The same way that we can make an HDTV the same size as an old low res TV or even smaller. We make the pixels on the sensor smaller.
The sensor size (APS-C, full frame, etc) refers to the size of the area that the light is focused on to. It can be very large in the case of research telescope sensors and digital medium format cameras or very small in the case of things like smartphone cameras and other embedded cameras, or anywhere in between. While it is more difficult to make a high resolution sensor the smaller it is, there is no direct correlation between sensor size and sensor resolution.
Sensor resolution (megapixels) on the other hand is simply the number of points of light that are sampled within the sensor area. The smaller you make those pixels, the more of them you can fit in a given area and the higher the resolution can be for that sensor.
Since we have 13+ megapixel cellphone cameras, that might bring up the question of why do we only have 20 or 30ish megapixels full frame DSLRs (since the sensor is so much bigger). The reason is two fold. Part of it is that while we may be able to make very very small pixels, scaling it up from a very small area presents challenges such as heat management and supporting the structure of the sensor itself. Another part of it is quality of the sensor. We may be able to cram a 13 megapixel sensor into an area the size of a pencil eraser, but the quality of that sensor is nowhere near as good as the quality of a full frame sensor since it can use much more complex sensing. This is also part of the concept behind the so called "ultrapixels" that HTC uses in their lower resolution but in some cases better performing smartphone cameras. Getting functionality like better noise management and faster reading allows for better overall performance of the sensor.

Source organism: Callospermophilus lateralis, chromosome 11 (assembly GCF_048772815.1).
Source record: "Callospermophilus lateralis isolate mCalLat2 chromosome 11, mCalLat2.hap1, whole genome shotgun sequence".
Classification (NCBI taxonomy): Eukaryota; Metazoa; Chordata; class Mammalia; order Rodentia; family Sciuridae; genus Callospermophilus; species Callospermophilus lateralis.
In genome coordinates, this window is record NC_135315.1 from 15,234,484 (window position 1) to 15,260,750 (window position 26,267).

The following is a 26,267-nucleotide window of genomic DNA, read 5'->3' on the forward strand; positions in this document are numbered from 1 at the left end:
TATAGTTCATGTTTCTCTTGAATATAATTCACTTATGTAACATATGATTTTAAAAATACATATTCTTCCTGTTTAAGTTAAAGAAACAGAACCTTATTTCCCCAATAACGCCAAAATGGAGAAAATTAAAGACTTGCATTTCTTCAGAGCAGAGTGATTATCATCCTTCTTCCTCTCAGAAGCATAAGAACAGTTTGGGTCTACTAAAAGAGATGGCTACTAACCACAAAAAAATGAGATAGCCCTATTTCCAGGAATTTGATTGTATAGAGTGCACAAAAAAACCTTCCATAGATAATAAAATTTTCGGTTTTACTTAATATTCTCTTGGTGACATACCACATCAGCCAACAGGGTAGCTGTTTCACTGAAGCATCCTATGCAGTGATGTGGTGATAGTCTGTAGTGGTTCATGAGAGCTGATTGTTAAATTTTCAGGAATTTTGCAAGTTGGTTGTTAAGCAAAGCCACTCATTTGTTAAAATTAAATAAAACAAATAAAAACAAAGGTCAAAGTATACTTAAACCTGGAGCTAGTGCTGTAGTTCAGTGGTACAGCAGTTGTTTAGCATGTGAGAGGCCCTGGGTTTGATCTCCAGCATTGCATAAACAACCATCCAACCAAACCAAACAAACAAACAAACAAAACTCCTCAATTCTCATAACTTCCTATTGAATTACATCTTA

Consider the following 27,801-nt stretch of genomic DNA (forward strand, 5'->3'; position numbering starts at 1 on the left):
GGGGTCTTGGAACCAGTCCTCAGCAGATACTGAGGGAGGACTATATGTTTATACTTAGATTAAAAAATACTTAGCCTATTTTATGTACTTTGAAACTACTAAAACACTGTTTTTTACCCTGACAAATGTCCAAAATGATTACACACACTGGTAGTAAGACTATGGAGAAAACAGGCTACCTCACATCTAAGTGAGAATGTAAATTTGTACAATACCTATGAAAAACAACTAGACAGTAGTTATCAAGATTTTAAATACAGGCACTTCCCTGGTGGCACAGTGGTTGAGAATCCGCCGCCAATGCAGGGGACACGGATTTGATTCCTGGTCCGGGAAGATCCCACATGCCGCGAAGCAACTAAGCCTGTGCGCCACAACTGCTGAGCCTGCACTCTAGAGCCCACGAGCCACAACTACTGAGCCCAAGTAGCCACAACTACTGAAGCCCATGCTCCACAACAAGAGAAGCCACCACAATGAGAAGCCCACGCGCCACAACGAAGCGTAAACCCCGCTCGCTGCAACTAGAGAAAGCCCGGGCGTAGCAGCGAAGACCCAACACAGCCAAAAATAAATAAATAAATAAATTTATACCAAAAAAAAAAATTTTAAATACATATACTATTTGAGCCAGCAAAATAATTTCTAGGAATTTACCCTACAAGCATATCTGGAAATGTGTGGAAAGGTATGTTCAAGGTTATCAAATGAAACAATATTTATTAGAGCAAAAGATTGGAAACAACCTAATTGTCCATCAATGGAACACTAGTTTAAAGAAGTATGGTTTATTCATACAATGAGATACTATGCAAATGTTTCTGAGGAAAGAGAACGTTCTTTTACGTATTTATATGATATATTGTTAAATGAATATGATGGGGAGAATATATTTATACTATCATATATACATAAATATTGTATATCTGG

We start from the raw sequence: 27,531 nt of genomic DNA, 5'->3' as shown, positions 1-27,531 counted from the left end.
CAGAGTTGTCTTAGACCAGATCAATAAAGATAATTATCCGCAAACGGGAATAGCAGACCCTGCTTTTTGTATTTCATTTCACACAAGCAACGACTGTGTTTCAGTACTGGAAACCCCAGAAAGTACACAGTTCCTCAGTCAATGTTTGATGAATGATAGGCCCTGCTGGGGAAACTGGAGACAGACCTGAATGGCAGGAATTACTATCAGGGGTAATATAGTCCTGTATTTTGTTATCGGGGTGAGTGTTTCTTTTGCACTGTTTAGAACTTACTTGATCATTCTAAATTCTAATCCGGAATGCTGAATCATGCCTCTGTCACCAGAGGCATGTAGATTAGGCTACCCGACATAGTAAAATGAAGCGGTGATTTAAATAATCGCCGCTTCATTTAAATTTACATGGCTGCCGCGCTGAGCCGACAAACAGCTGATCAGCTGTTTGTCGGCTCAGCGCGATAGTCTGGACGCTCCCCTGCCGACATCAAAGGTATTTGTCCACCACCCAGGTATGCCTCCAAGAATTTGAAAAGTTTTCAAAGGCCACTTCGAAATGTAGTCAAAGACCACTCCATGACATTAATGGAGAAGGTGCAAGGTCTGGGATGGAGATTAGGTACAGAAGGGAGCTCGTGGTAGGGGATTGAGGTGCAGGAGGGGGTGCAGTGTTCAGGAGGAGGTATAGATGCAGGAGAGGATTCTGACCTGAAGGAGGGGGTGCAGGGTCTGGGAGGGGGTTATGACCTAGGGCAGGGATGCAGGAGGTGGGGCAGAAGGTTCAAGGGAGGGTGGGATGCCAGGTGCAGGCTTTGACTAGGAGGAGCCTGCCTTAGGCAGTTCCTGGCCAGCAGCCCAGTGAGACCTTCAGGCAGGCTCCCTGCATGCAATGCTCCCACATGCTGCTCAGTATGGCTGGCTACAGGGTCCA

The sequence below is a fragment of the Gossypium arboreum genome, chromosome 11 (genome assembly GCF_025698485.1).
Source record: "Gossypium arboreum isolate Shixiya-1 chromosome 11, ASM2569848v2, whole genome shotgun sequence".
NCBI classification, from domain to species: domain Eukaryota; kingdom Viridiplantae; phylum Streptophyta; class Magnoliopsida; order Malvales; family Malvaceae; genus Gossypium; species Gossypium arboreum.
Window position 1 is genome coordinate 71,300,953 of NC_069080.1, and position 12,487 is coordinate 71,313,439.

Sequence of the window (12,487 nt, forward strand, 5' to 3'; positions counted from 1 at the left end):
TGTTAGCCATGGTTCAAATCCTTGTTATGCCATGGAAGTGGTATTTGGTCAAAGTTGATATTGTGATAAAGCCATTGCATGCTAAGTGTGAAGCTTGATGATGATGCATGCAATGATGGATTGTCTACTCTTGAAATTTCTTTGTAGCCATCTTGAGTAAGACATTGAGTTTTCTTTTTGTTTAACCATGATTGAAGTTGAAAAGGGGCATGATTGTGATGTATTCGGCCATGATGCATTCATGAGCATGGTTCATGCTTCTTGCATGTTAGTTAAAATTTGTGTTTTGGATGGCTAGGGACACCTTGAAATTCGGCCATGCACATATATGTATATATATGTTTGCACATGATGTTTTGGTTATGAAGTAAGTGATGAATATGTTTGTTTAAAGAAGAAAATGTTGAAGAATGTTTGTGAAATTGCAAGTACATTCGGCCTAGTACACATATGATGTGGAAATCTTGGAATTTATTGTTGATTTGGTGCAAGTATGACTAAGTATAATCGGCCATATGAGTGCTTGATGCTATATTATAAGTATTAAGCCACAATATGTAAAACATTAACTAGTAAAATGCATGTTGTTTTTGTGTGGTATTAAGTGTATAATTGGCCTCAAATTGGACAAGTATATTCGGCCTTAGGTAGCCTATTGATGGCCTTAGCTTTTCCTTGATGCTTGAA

So what is the limit of resolution, well, ultimately, the main issue we run into is something called diffraction limiting. We can make pixels so small that it virtually doesn't make a difference because beyond a certain size, light diffracts and we can't reliably resolve pixels any smaller than that. This is another part of the reason we don't see cameras greatly exceeding the limits of modern high end DSLRs. The advantage of each additional megapixel becomes less and less of an advantage when compared to other areas of gain.